Instant noodles aside, those who have the time and the resources should make the effort to head to the nearest decent ramen house and ask for a bowl. Its food for the soul! And, I might add, Japan‘s healthy “fast food”. By that I mean the “real” stuff, no disrespect to Mr. Ando.
For those handy in the kitchen,(and far from the many stalls and ramen houses of Japan) conjouring up a pot or bowl of this steaming hot, flavourful stuff should be attempted at home. The secret here, as any good chef will tell you, is in the stock. Ramen chefs in Japan are known to undergo years of training to master the art of the soup, and each ramen shop has its own special recipe.
There are several kinds of ramen, which are categorised by their type of stock. The “salt” (shio), “soy sauce” (shoyu),”pork” (tonkotsu) and miso.
Heres a great recipe I found, written by one named “Richard”, who like me, agrees that a bowl of authentically good ramen is not easy to find outside of Japan. His recipe is based on the ramen in Hokkaido, where miso is the popular base used.
There are four elements: Soup, Base, Noodles, and Toppings.
1. The soup is prepared beforehand.
2. Make the base, add to bowl.
3. Prepare the toppings.
4. Heat the soup and prepare the noodles.
5. Add the hot soup to the bowl and mix, add the noodles.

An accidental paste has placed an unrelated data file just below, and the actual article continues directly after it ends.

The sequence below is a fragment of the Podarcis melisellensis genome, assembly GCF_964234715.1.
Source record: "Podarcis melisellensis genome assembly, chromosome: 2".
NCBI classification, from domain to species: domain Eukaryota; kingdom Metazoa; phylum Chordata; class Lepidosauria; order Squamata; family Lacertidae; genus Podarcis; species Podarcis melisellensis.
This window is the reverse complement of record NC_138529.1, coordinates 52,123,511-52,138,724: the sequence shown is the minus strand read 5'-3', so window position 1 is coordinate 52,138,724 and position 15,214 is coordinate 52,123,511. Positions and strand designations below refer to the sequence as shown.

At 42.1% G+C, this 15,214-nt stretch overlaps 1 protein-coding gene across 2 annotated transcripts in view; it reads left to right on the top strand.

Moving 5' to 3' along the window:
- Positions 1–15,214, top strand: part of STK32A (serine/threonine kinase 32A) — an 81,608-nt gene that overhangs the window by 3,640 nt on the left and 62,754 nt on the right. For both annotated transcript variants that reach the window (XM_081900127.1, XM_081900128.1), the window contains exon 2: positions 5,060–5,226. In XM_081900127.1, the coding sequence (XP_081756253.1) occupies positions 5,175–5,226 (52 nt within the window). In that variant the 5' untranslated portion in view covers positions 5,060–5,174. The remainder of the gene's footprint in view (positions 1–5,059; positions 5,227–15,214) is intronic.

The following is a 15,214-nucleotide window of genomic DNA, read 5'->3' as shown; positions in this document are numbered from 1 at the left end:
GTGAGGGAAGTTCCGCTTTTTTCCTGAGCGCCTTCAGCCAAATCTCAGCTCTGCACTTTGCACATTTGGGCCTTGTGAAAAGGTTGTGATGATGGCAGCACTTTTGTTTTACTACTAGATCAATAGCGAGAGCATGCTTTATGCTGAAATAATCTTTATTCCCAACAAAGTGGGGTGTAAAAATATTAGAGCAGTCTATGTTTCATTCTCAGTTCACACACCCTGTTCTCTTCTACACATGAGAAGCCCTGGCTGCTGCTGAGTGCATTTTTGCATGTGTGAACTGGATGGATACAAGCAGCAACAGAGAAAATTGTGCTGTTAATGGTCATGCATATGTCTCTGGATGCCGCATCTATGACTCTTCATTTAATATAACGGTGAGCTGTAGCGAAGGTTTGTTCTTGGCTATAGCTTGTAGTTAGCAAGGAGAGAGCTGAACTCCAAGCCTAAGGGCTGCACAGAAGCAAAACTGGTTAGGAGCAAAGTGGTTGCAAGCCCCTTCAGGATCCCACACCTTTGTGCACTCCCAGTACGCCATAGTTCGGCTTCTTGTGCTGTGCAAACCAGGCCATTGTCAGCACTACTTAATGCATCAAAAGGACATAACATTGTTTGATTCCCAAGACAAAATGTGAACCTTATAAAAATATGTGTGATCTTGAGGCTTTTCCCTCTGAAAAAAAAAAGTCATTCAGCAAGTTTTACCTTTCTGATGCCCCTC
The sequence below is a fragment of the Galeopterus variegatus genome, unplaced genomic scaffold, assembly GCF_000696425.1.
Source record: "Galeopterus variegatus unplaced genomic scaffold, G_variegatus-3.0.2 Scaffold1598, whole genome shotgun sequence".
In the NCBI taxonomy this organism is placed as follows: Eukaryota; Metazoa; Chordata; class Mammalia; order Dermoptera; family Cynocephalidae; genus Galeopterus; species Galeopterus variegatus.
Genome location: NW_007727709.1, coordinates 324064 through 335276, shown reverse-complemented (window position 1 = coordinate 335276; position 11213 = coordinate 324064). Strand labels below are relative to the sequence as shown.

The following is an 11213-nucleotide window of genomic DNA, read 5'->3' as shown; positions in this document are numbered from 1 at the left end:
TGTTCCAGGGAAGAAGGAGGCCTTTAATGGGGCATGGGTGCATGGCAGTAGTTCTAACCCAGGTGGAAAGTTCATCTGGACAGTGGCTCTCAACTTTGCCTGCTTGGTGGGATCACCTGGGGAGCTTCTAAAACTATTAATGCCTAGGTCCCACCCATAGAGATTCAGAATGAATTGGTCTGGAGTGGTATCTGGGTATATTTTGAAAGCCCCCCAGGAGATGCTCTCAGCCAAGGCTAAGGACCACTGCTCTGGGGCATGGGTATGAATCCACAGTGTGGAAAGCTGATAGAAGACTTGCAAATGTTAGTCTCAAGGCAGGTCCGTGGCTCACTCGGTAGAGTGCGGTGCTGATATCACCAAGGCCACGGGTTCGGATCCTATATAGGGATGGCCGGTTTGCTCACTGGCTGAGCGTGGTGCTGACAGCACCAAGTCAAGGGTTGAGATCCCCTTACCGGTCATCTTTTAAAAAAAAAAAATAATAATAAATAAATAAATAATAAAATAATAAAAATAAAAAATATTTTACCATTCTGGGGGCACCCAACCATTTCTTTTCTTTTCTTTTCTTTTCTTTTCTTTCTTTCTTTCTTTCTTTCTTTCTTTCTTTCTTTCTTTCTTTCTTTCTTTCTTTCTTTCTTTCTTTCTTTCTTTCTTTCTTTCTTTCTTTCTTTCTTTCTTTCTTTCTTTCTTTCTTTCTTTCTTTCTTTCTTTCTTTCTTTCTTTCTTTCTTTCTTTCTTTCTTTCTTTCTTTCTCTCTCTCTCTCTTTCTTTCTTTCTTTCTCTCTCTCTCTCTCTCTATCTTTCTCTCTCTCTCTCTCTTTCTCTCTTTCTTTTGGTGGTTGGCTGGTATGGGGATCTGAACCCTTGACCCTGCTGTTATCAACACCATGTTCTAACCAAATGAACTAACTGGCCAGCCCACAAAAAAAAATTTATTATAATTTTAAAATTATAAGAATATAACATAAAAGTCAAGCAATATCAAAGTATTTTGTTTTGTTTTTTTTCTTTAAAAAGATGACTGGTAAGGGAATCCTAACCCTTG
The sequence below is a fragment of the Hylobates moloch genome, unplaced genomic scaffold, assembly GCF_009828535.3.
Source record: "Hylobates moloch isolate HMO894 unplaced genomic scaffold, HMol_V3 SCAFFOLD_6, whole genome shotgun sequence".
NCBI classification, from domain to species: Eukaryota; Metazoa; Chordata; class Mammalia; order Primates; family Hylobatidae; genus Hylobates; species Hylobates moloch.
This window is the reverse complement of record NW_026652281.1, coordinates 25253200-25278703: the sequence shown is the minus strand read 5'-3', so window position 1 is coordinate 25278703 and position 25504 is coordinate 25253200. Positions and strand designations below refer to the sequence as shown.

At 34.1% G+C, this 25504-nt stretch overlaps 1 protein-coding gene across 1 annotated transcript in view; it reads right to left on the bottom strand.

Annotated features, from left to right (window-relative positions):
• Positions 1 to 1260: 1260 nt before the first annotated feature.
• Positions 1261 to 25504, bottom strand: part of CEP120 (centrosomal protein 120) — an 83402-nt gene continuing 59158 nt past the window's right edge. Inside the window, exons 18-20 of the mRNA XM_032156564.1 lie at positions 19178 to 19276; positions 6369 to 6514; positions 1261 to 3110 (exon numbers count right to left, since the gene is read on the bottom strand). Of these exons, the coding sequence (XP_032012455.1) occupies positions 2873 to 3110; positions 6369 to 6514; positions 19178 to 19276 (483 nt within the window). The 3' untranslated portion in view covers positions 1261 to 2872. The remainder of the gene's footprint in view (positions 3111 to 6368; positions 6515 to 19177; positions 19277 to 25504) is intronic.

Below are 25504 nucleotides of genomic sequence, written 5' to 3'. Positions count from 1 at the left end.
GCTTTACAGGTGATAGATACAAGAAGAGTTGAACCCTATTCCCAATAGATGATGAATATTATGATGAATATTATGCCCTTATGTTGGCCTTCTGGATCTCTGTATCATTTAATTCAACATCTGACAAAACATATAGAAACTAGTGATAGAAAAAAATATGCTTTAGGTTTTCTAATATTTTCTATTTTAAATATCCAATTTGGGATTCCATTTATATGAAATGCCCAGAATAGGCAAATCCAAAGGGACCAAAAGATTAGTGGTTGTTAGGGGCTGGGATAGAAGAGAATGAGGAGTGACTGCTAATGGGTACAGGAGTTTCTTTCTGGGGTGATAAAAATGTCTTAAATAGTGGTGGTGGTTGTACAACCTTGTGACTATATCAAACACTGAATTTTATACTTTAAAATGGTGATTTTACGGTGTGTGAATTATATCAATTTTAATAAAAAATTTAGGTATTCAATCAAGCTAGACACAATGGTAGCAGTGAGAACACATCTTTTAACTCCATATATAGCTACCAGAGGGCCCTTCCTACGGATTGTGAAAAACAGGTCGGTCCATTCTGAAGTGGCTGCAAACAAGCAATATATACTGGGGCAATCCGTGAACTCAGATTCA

6. Quickly fry the toppings that need to be cooked and add them to the the bowl.
7. Add the uncooked toppings and serve.
In a large soup kettle add some uncooked chicken and/or pork bones, some fresk ginger shopped into chunks, and some greens like bok choy, chinese cabbage and/or spring onions. Bring to a boil and simmer gently for 1-2 hours. Skim off the foam occasionally. Add salt to taste. Strain. Freeze and use for ramen, various soups and sauces.
The flavour may come from the base, but the body comes from the soup. If the worst comes to the worst, you can use water, or water flavoured with instant chicken stock, but for the real deal, you have to make your own soup stock.
This is a paste of miso and flavourings that is the defining taste of miso ramen, so although it is fairly non-critical in terms of amounts and substitutions, it must be kept within certain bounds. Heat a tablespoon of cooking oil and a teaspoon of sesame oil and fry some minced garlic over medium heat. Add 1/4 cup of miso paste and 2T soy sauce. Add chili oil or chopped dried red chili peppers to taste. Cook over low heat for about a few minutes.
There is some choice here. Chinese dried egg noodles work pretty well, but you can also buy fresh ramen noodles in some supermarkets or better yet make them yourself with a pasta maker. (Flour, egg, water) I’m also comfortable using dried udon noodles. Limit the use of instant noodles is to life and death circumstances only. Whichever, the finish is the same: poor the noodles into a sieve or colander, and rinse with boiling water. Drain and serve. The rincing part is to wash off the starch, and it is important.
[tags]Japanese food, ramen, recipe[/tags]